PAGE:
Primary cultures of ASMCs from trachea and main bronchi of Sprague-Dawley rats (70–80 g) were isolated as previously described54. All animal procedures were performed in accordance with the Guide for the Care and Use of Laboratory Animals of Xi’an Jiaotong University Animal Experiment Center. All protocols used in this study were approved by the Laboratory Animal Care Committee of Xi’an Jiaotong University. Briefly, the trachea and main bronchi were rapidly removed from euthanized rats by CO2 overdose, washed in phosphate-buffered saline (PBS; 4 °C) and then dipped into Dulbecco’s Modified Eagle Medium (DMEM; Gibco) with 10% fetal bovine serum (FBS, Sijiqing, Hangzhou, China), 100 U/ml penicillin, and 100 μg/ml streptomycin. The epithelium and serosa were carefully stripped off using fine forceps and a surgical blade. Then the remaining tissue was cut into 0.5 mm pieces and placed into a culture flask and incubated at 37 °C in an atmosphere of 95% air and 5% CO2 till cells reaching 80% confluence. And cells were fed every 2–3 days and passaged by trypsinization using 0.25% trypsin (Invitrogen, Carlsbad, CA, USA). All experiments were performed using cells between passages 4 and 8. The purity and identity of ASMCs was determined by immunostaining with α-smooth muscle actin (α-SMA; Boster, Wuhan, China). Fluorescence microscope images indicated that cells contained more than 90% of ASMCs (data not shown here). Before each experiment, cells were incubated in 1% FBS-DMEM overnight to minimize serum-induced effects on cells. TGF-β1 (PeproTech, Rocky Hill, NJ, USA, distillated water as vehicle) was used to stimulate cell proliferation. SB431542 (Cell Signaling Technology, Beverly, MA, USA, DMSO as vehicle), a specific inhibitor of the TGF-β type 1 receptors ALK5, was used to block Smad2/3. Metformin was purchase from Bristol-Myers Squibb biopharmaceutical company (DMEM as vehicle).
Cell proliferation assay
To examine ASMCs proliferation, the rate of BrdU incorporation was determined using BrdU ELISA Kit (Maibio, Shanghai, China) according to the manufacturer’s instructions. Briefly, cells were seeded into 96-well plate at 5 × 103 cells per well, allowing to adhere for at least 24 h, and serum starved overnight (1% FBS in DMEM) before the start of experiments. After different treatments, BrdU labeling reagent was added to the wells and incubated for 2 h at 37 °C. Then, cells were denatured with FixDenat solution for 30 min at room temperature, and followed by incubating with anti-BrdU mAbs conjugated to peroxidase for 90 min at room temperature. After removing antibody conjugate, substrate solution was added for reaction of 10 min. The absorbance at 370 nm was determined with a microplate reader (Bio-Rad, Richmond, CA, USA). The blank corresponded to 100 μl of culture medium with or without BrdU.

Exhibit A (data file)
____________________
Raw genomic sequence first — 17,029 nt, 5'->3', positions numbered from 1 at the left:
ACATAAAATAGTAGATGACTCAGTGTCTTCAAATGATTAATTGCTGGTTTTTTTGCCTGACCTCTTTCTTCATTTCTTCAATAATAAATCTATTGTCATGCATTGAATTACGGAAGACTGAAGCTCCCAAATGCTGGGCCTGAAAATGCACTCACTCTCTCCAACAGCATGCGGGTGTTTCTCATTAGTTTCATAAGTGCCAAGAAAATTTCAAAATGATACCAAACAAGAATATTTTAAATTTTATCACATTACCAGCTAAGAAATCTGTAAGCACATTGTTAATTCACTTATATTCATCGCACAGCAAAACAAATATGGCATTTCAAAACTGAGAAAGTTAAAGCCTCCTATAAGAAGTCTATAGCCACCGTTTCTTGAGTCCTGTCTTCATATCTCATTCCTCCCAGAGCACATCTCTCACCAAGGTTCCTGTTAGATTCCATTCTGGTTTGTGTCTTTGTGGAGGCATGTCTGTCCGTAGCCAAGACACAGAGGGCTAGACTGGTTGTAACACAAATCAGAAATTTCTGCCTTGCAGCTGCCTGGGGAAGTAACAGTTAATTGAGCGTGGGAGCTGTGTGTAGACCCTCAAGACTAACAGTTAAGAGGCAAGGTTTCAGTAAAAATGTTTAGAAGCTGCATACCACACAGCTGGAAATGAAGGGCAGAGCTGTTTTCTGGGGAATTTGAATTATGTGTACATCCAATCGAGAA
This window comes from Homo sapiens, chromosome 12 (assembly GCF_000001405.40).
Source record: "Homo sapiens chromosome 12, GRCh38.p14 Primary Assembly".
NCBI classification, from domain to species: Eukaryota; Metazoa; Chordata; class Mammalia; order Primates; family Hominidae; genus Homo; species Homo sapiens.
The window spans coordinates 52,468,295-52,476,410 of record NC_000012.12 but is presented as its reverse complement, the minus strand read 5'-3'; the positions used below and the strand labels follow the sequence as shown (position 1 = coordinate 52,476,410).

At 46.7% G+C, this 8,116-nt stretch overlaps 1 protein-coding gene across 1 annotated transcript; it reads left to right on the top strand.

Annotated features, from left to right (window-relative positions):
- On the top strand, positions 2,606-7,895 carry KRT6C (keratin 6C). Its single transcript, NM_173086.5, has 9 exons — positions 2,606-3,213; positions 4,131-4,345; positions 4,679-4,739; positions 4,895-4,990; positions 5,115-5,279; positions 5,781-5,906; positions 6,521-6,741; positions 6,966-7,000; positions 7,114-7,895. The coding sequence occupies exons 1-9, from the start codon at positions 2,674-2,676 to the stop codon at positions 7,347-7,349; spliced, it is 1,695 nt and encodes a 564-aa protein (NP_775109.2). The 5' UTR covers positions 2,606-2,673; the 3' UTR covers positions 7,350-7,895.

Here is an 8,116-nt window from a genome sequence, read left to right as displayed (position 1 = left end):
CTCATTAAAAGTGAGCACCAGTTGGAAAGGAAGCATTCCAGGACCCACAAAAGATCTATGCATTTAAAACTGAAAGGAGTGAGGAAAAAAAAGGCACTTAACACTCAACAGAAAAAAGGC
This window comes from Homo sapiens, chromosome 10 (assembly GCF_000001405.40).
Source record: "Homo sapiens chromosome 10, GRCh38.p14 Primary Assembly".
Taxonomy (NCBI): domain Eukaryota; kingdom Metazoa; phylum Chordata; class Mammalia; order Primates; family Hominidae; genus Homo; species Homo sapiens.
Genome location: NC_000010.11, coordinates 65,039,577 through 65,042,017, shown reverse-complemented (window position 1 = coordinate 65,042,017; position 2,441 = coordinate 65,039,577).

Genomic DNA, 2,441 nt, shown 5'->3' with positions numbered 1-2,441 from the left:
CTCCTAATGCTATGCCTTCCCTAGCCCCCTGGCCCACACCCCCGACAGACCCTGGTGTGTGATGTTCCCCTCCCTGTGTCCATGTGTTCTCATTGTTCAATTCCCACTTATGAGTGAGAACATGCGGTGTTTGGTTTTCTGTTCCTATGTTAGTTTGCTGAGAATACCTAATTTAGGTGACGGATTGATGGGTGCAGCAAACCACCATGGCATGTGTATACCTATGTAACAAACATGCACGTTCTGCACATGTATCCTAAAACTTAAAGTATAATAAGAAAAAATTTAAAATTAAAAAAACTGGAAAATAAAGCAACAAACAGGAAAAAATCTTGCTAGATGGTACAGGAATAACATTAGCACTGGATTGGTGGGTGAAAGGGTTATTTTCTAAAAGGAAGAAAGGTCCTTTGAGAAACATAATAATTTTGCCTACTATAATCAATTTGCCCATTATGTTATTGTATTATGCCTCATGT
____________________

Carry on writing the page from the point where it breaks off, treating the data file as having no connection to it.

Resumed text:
Oligonucleotide synthesis and transfection
The miRNA-206 mimic, miRNA-206 inhibitor, siRNA-HDAC4 (siHDAC4), siRNA-AMPK α2 (siAMPK α2) and negative control oligonucleotides were synthesized by GenePharma (Shanghai, China). ASMCs were seeded in 6-well plates at a density of 2 × 105 cells/well and cultured till reaching 30–50% confluence. Then cells were transfected with siRNA or miRNA (100 nM) using LipofectamineTM 2000 (Invitrogen) according to the manufacturer’s instructions. After transfection, cells were maintained for 24 h in DMEM containing 10% FBS, 100 IU/ml penicillin, and 100 μg/ml streptomycin. Effects of siRNA and miRNA transfection were determined using western blotting and qRT-PCR respectively.